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A Warning From Noam Chomsky on the Threat of Elites
Posted on Jun 6, 2010
It was not by making yourself heard but by staying sane that you carried on the human heritage. ... [Doublethink is] to hold simultaneously two opinions which cancelled out, knowing them to be contradictory and believing in both, to repudiate morality while laying claim to it. ... [Continuous] war involves very small numbers of people, mostly highly trained specialists. … The fighting … takes place on the vague frontiers whose whereabouts the average man can only guess at. …
—George Orwell, “1984”
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—John Quincy Adams, cited in Noam Chomsky’s new book, “Hopes and Prospects”
Noam Chomsky’s description of the dangers posed by U.S. elites’ “Imperial Mentality” was recently given a boost in credibility by a surprising source—Bill Clinton. As America’s economy, foreign policy and politics continue to unravel, it is clear that this mentality and the system it has created will produce an increasing number of victims in the years to come. Clinton startlingly testified to that effect on March 10 to the Senate Foreign Relations Committee:
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Clinton might also have added that he and other U.S. leaders imposed such policies by force, installing military dictators and vicious police and paramilitary forces. Chomsky reports in “Hopes and Prospects” that in Haiti, semiofficial thugs empowered by a U.S.-supported coup murdered 8,000 people and raped 35,000 women in 2004 and 2005 alone, while a tiny local elite reaps most of the benefits from U.S. policies.
Clinton’s testimony reminded me of one of my visits with Chomsky, back in 1988, when, after talking for an hour or so, he smiled and said he had to stop to get back to writing about the children of Haiti.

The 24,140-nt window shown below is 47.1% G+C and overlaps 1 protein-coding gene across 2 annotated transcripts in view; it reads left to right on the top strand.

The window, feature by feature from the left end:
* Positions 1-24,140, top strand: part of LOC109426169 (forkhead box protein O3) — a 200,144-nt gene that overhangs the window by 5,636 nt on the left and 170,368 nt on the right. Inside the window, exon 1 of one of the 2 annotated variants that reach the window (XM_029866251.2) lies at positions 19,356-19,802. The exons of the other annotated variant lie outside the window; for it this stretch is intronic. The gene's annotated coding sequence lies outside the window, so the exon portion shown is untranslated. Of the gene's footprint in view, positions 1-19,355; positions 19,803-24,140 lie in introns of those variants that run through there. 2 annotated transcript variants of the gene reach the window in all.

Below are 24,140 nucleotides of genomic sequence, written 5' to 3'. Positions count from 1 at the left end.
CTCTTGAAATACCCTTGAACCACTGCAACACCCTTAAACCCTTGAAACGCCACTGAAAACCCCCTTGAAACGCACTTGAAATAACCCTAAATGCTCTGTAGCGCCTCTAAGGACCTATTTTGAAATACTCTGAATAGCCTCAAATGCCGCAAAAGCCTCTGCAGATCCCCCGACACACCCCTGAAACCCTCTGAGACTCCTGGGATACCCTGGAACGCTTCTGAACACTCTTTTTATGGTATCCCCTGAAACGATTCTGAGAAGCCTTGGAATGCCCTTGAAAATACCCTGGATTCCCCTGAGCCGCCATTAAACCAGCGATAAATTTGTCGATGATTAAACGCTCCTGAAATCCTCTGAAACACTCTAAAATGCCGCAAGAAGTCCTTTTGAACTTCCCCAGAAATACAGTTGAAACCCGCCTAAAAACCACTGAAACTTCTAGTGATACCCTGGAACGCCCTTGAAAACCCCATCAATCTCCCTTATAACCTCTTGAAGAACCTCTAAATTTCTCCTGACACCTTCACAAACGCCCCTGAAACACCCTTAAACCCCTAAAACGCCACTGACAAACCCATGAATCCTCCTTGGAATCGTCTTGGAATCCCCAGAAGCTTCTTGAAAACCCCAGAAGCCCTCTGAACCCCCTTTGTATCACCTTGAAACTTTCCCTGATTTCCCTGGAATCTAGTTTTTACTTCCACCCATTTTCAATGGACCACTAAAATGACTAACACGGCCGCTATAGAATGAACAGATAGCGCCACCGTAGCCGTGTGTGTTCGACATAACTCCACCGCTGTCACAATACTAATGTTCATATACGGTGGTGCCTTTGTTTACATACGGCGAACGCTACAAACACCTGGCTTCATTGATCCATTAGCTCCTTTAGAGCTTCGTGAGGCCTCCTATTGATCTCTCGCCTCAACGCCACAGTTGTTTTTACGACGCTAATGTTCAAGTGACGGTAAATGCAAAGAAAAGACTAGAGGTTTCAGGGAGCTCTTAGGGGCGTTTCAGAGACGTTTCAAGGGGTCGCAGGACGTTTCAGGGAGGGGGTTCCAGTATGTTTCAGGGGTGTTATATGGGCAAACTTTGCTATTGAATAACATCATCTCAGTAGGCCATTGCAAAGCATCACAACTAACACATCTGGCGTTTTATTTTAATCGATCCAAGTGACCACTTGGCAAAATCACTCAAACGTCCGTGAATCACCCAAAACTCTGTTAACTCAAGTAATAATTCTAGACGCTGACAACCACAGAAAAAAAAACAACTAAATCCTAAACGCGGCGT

I was struck both by his concern for forgotten Haitians and because his comment so recalled my experience with him in 1970 as he spent a week researching U.S. war-making in Laos. I had taken dozens of journalists, peace activists, diplomats, experts and others out to camps of refugees who had fled U.S. saturation bombing. Chomsky was one of only two who wept openly upon learning how these innocent villagers had seen their beloved grandmothers burned alive, their children slowly suffocated, their spouses cut to ribbons, during five years of merciless, pitiless and illegal U.S. bombing for which U.S. leaders would have been executed had international law protecting civilians in wartime been applied to their actions. It was obvious that he was above all driven by a deep feeling for the world’s victims, those he calls the “unpeople” in his new book. No U.S. policymakers I knew in Laos, nor the many I have met since, have shared such concerns.
Bill Clinton’s testimony also reminded me of the accuracy of Chomsky writings on Haiti—before, during and after Clinton’s reign—as summed up in “Hopes and Prospects”:
Clinton would have a cleaner conscience today had he listened to Chomsky then. Many more Americans may also benefit by heeding Chomsky today, as U.S. elites’ callousness toward unpeople abroad is now affecting increasing numbers of their fellow citizens back home. Nothing symbolizes this more than investment bankers tricking countless Americans out of their life savings by luring them into buying homes they could not afford that were then foreclosed on.
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